Hotel review

Artist Residence, Bristol, Hotel Review: “A youthful city break in a former boot factory” | Travel

What is the story?

When Justin Salisbury invited artists to revamp his family’s Brighton B&B in 2008, he couldn’t have known it was the humble beginning of one of the country’s coolest (mini)chains. Fourteen years later, Artist Residence has opened its fifth branch in St Pauls, a booming area of ​​Bristol.

What do we like?

This is the ideal hotel for a city break for young and old. The 23 rooms are impeccably appointed yet fun. You can have an upcycled armoire, a bamboo canopy bed, African-style table lamps, a hand-carved headboard, or a pampas grass mirror. My attic bedroom was bright and the bed so sumptuous I imagine it would be like sleeping on a cloud. Didn’t he have been for the three flights of stairs, I would have brought it home – as I would have the Victorian clawfoot tub, wraparound towels and large bottles of Bramley products, if I had the chance.

The Grade I listed building, formerly a boot factory, has been sympathetically renovated whilst retaining much of its character. The uncluttered walls of the rooms and public spaces such as the library lounge are adorned with canvases, prints and photographs. That’s very cool; as was the crowd at the bar-restaurant.

Here, tables span the beams that support the sky-high ceiling, and attentive staff whip up cocktails behind the brick bar. The atmosphere is pleasant: groups of friends sit on the wise velvet benches to chat, some eating, others simply drinking.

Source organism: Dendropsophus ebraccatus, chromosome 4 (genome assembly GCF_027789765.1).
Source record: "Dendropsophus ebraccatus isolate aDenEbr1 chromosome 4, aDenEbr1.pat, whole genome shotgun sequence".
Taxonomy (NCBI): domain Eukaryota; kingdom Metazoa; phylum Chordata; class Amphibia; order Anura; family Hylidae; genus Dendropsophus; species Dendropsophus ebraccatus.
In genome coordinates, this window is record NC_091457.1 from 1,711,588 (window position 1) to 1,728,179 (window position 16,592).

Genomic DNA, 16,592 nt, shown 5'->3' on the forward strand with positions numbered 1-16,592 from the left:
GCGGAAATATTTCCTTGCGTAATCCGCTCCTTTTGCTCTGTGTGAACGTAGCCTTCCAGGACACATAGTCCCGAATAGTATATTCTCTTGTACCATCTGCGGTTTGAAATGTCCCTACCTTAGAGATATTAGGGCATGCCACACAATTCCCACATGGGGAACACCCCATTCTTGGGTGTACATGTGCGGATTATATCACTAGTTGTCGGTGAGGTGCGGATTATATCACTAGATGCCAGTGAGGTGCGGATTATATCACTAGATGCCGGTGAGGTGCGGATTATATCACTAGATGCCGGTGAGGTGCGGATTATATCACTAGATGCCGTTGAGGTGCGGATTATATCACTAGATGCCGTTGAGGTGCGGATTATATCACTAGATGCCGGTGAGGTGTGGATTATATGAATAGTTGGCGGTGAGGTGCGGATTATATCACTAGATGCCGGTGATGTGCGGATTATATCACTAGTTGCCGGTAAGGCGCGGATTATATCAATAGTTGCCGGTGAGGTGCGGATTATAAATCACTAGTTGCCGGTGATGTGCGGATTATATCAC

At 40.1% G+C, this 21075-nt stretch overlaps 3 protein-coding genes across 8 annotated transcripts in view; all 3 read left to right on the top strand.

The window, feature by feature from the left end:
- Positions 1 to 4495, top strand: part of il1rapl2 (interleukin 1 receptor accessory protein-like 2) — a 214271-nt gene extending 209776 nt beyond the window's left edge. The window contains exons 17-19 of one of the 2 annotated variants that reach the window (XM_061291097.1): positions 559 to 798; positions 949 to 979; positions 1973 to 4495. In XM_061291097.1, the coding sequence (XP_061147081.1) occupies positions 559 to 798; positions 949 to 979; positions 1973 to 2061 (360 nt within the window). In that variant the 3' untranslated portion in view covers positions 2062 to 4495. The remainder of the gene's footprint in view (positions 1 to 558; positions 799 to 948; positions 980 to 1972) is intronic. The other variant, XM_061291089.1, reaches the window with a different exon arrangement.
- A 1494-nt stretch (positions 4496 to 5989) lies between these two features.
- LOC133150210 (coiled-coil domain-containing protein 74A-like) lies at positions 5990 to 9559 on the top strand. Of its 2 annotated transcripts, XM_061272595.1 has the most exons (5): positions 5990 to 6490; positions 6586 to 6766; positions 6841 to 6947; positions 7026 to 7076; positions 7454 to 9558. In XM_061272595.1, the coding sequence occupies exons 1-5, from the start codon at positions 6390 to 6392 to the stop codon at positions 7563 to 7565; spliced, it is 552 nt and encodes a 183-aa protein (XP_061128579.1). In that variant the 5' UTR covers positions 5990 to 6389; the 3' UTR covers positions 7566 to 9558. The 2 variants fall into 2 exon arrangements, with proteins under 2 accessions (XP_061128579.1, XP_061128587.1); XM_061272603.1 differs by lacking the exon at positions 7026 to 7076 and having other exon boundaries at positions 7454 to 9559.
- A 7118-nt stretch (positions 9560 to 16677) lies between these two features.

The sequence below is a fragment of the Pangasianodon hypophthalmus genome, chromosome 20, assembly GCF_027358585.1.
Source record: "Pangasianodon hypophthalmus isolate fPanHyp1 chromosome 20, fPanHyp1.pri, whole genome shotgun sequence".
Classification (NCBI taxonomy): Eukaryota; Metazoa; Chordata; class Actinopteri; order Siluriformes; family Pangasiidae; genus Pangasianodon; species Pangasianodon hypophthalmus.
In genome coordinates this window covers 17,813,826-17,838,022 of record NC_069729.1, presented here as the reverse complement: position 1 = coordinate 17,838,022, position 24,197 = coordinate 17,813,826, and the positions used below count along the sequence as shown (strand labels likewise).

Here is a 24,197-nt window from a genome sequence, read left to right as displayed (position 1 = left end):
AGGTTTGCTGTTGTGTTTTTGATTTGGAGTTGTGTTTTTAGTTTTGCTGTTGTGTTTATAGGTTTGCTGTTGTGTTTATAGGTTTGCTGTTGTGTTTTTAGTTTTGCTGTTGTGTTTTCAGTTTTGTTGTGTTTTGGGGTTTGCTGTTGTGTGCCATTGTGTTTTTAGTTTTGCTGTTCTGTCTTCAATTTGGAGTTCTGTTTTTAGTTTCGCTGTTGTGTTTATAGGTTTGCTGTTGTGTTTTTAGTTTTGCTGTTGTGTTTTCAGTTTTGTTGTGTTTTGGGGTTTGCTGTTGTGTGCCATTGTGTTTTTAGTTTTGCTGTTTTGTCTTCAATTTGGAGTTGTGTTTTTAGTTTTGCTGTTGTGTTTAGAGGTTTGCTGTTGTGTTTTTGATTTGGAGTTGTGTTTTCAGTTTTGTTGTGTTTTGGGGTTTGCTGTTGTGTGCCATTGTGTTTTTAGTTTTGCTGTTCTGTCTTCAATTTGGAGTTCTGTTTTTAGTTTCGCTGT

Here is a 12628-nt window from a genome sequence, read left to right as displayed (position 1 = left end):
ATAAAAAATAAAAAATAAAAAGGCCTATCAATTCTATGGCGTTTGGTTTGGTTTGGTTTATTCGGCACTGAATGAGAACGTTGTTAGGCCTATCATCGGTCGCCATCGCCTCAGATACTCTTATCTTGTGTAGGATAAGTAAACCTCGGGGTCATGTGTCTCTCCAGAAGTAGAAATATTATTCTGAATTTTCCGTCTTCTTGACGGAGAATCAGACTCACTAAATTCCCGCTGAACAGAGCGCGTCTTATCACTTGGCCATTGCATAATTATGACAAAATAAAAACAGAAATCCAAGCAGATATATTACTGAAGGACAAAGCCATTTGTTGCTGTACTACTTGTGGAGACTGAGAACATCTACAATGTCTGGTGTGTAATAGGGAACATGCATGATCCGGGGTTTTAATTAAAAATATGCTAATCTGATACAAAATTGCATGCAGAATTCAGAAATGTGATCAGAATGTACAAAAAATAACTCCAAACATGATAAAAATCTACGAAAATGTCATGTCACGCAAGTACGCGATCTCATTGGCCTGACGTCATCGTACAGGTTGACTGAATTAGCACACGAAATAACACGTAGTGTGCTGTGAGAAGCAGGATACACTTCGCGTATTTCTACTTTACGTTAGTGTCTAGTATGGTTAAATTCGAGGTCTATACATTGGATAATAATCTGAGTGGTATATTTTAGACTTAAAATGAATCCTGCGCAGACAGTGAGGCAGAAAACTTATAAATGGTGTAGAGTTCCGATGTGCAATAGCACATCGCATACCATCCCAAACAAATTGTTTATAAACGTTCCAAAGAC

My friends and I started dinner by sharing a few of the small plates: hummus with marinated raw vegetables; padron peppers; salt and pepper squid with saffron aioli. We devoured them.

Our choice of dishes was however a little limited: the sole was not available, nor the tagine of chickpeas, spinach and zucchini. So the three of us, a little adventurous, opted for the crayfish linguine with lemon, parsley and chilli. It was lovely, although the chili and pepper were a bit overpowering next to the subtle crayfish.

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What’s nearby?

Gritty Stokes Croft, with its artsy pubs and cafes, is a stone’s throw away, while Cabot Circus, the town’s chic shopping centre, is a short walk away. Download the app, then pick up a Voi scooter from nearby Brunswick Square. This is the way to get around this city known for its hills and there are parking spaces everywhere. Then stroll through bustling Harborside, admire Georgian architecture in Clifton and head over the suspension bridge to explore the sprawling grounds of Ashton Court.

Ben Clatworthy was a guest of Artist Residence, which has double rooms from £125; sector from £12 (artistresidence.co.uk). Suitable for children; accepting dogs; restaurant

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